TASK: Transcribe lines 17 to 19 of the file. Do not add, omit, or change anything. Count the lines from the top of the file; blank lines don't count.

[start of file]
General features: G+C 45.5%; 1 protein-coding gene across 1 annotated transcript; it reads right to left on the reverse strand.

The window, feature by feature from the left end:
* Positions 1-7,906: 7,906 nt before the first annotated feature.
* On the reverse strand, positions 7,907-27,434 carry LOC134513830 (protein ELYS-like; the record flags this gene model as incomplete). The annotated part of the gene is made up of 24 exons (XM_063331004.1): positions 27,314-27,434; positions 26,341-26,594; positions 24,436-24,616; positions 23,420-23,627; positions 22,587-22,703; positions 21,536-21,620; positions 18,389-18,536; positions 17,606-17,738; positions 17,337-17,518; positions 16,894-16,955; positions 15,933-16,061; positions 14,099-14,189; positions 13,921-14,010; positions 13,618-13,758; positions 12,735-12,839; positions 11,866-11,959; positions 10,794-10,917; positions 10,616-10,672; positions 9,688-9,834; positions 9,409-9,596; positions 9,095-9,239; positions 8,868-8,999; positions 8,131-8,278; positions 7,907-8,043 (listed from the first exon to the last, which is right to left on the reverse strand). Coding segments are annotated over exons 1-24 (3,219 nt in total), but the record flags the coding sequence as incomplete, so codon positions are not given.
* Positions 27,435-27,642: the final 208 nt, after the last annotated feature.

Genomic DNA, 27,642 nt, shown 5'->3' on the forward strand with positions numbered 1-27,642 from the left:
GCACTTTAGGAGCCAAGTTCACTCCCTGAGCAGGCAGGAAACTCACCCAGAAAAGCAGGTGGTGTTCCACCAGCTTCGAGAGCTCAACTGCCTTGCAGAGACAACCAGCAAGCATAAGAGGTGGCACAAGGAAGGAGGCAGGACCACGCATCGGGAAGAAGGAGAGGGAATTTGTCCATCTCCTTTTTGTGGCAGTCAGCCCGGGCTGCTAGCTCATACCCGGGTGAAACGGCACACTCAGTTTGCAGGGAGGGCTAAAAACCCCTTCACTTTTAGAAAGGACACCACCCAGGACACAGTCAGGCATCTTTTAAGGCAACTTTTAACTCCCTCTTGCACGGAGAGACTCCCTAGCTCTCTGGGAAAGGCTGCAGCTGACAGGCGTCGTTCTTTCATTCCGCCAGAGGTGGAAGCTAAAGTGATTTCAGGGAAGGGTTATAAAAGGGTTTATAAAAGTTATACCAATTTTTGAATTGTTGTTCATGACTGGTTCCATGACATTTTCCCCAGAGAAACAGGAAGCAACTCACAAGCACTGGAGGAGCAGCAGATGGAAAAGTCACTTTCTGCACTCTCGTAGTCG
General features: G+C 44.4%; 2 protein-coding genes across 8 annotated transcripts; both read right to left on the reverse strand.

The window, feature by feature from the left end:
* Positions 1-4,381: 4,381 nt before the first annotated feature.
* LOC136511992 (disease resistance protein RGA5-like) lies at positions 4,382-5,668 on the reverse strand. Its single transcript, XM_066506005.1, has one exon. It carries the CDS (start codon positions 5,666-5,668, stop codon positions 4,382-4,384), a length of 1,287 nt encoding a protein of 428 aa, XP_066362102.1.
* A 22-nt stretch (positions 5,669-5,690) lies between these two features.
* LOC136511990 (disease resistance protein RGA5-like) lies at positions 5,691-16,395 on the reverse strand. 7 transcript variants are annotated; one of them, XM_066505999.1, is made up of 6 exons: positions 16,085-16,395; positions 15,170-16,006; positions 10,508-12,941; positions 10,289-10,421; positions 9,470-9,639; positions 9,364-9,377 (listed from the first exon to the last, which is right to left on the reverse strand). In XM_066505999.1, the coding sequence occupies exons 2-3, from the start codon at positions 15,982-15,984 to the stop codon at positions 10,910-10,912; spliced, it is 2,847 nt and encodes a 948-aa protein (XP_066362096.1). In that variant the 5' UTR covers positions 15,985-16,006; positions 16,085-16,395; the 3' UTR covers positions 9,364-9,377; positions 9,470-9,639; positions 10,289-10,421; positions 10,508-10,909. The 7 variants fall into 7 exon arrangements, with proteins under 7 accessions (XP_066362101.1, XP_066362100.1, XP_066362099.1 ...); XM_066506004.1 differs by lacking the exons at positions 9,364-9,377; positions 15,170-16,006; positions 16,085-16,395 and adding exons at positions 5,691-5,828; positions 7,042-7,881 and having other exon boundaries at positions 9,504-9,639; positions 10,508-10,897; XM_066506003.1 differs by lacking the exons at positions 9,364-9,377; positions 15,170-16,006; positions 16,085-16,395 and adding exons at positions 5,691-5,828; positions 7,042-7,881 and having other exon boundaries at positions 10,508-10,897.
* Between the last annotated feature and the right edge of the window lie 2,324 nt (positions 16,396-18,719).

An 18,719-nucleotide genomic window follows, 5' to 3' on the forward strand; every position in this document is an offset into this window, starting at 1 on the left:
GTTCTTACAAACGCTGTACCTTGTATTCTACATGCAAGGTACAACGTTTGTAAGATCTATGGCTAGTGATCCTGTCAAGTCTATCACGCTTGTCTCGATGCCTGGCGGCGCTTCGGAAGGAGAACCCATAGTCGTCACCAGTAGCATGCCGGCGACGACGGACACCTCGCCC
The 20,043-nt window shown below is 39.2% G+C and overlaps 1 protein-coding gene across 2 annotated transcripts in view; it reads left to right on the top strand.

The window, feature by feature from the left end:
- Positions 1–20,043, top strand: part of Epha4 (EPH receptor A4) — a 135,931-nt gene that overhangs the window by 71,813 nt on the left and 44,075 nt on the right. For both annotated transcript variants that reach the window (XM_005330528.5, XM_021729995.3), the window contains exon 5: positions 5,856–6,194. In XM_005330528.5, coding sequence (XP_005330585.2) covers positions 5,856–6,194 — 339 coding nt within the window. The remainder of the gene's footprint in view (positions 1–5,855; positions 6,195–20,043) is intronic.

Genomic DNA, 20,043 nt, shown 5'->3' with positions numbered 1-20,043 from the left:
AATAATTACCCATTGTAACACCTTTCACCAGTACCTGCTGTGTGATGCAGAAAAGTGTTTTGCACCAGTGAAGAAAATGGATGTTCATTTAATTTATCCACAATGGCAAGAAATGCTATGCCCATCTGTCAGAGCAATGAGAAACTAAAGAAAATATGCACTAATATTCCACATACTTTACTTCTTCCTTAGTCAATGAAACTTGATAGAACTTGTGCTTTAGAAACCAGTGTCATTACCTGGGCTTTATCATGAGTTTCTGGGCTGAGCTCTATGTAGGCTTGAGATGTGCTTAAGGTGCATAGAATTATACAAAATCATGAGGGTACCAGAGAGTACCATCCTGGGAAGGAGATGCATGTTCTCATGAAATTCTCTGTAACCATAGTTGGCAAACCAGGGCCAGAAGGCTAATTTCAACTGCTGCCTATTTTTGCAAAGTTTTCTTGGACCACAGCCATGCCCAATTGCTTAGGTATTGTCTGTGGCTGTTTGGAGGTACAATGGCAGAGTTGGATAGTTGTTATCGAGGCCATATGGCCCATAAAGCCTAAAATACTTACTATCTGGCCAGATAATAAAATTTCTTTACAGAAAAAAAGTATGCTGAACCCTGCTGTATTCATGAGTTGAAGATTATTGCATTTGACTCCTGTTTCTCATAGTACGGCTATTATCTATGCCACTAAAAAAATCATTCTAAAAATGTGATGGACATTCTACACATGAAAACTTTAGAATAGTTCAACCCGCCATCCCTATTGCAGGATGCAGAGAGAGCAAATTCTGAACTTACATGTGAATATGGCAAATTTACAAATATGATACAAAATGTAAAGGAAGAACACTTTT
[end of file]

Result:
The 20,043-nt window shown below is 39.2% G+C and overlaps 1 protein-coding gene across 2 annotated transcripts in view; it reads left to right on the top strand.

The window, feature by feature from the left end:
- Positions 1–20,043, top strand: part of Epha4 (EPH receptor A4) — a 135,931-nt gene that overhangs the window by 71,813 nt on the left and 44,075 nt on the right. For both annotated transcript variants that reach the window (XM_005330528.5, XM_021729995.3), the window contains exon 5: positions 5,856–6,194. In XM_005330528.5, coding sequence (XP_005330585.2) covers positions 5,856–6,194 — 339 coding nt within the window. The remainder of the gene's footprint in view (positions 1–5,855; positions 6,195–20,043) is intronic.